A biological marker, or biomarker, is something that can be measured, which points to the presence of a disease, a physiological change, response to a treatment, or a psychological condition.
A molecular biomarker is a molecule that can be used in this way; for example, glucose levels are used as a biomarker in managing diabetes. Non-molecular biomarkers include medical images (for example, MRI brain images can provide information about the progression of multiple sclerosis).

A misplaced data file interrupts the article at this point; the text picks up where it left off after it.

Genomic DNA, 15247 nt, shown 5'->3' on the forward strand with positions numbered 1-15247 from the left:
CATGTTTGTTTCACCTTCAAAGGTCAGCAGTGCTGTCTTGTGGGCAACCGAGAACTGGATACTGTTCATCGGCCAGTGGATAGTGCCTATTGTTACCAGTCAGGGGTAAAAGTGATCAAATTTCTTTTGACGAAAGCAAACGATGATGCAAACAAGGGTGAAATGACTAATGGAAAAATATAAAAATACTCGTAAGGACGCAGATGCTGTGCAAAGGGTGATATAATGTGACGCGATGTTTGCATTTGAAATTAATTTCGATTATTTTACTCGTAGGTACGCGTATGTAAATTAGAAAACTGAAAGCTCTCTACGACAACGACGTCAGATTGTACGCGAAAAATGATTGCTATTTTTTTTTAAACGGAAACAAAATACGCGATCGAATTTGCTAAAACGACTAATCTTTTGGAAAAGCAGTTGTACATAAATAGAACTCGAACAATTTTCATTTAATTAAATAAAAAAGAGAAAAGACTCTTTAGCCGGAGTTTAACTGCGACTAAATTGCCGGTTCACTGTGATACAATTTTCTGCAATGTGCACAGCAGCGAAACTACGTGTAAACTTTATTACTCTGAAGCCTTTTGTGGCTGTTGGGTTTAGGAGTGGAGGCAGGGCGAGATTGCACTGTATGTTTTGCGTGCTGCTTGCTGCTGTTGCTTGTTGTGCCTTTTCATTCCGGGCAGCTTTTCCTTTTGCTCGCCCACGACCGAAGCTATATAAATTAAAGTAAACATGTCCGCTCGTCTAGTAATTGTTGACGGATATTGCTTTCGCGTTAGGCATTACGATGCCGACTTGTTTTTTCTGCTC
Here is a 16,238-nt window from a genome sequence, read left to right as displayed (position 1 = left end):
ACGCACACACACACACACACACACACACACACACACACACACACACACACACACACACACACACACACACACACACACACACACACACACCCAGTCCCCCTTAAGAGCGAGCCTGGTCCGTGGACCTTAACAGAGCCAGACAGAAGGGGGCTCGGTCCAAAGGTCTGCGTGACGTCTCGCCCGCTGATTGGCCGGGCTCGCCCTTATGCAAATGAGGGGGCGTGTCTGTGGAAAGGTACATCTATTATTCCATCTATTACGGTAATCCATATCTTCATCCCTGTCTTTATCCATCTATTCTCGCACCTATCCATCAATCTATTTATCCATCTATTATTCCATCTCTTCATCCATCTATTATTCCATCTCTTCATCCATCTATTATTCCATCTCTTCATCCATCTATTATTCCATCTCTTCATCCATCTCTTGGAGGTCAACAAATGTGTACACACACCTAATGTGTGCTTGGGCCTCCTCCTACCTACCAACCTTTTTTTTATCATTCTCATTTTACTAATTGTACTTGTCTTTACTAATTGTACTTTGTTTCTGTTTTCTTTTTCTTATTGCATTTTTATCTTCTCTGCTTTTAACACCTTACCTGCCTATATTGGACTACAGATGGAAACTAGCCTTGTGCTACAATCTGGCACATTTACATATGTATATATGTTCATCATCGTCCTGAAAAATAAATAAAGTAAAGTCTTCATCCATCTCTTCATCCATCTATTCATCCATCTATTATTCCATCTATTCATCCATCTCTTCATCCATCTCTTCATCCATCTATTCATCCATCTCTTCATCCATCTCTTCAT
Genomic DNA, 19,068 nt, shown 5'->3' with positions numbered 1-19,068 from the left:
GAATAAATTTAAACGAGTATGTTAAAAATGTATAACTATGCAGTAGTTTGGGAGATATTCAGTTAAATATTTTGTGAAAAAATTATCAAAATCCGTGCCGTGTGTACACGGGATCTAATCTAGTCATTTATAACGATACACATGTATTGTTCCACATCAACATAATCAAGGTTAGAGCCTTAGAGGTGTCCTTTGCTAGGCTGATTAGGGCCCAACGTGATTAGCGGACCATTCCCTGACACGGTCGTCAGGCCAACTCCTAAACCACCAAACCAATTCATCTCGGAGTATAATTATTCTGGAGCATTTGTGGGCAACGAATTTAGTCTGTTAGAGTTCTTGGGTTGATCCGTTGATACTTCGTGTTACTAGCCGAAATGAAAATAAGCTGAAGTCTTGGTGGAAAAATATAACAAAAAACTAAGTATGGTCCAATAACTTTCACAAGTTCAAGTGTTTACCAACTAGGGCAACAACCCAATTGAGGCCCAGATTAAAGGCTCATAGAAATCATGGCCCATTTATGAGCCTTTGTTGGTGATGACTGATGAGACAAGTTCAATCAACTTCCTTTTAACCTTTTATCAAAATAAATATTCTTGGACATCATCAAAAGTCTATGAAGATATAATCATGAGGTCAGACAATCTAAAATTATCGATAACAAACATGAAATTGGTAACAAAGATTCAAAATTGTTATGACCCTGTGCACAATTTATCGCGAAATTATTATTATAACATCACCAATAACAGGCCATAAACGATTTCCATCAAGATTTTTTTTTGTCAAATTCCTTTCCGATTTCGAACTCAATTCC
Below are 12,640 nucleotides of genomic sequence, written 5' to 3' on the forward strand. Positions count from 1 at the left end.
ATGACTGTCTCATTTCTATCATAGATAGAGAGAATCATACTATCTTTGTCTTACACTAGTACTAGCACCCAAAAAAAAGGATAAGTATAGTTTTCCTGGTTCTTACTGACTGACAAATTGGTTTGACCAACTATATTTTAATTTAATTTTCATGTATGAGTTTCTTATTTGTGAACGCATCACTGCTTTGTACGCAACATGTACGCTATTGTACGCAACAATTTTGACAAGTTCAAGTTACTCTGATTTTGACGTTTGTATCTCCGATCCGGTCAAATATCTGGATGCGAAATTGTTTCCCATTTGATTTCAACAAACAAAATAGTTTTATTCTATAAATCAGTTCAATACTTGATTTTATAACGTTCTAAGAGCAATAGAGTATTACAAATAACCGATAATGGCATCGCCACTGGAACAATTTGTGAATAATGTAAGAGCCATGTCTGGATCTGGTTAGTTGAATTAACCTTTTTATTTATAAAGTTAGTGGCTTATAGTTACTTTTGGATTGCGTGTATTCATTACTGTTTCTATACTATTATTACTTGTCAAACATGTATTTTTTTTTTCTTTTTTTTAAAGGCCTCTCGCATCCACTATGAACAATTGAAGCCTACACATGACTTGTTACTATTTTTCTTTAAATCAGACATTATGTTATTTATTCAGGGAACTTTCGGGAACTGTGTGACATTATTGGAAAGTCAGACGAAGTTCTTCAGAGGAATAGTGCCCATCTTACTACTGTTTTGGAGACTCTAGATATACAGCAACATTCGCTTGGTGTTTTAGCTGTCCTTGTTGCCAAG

Biomarkers are used in many scientific fields. They are used in different ways at different stages of medicines development, including in some cases as a surrogate endpoint to indicate and measure the effect of medicines in trials. For example, haemoglobin levels have been used in Phase III trials to support development of therapies for Type 1 Gaucher disease. This is a rare disease that affects multiple organ systems and shortens life expectancy, but it can take years to show any clinical changes. Therefore clinical changes are not a good way to evaluate the impact of new treatments for this disease, and biomarkers that show earlier changes required.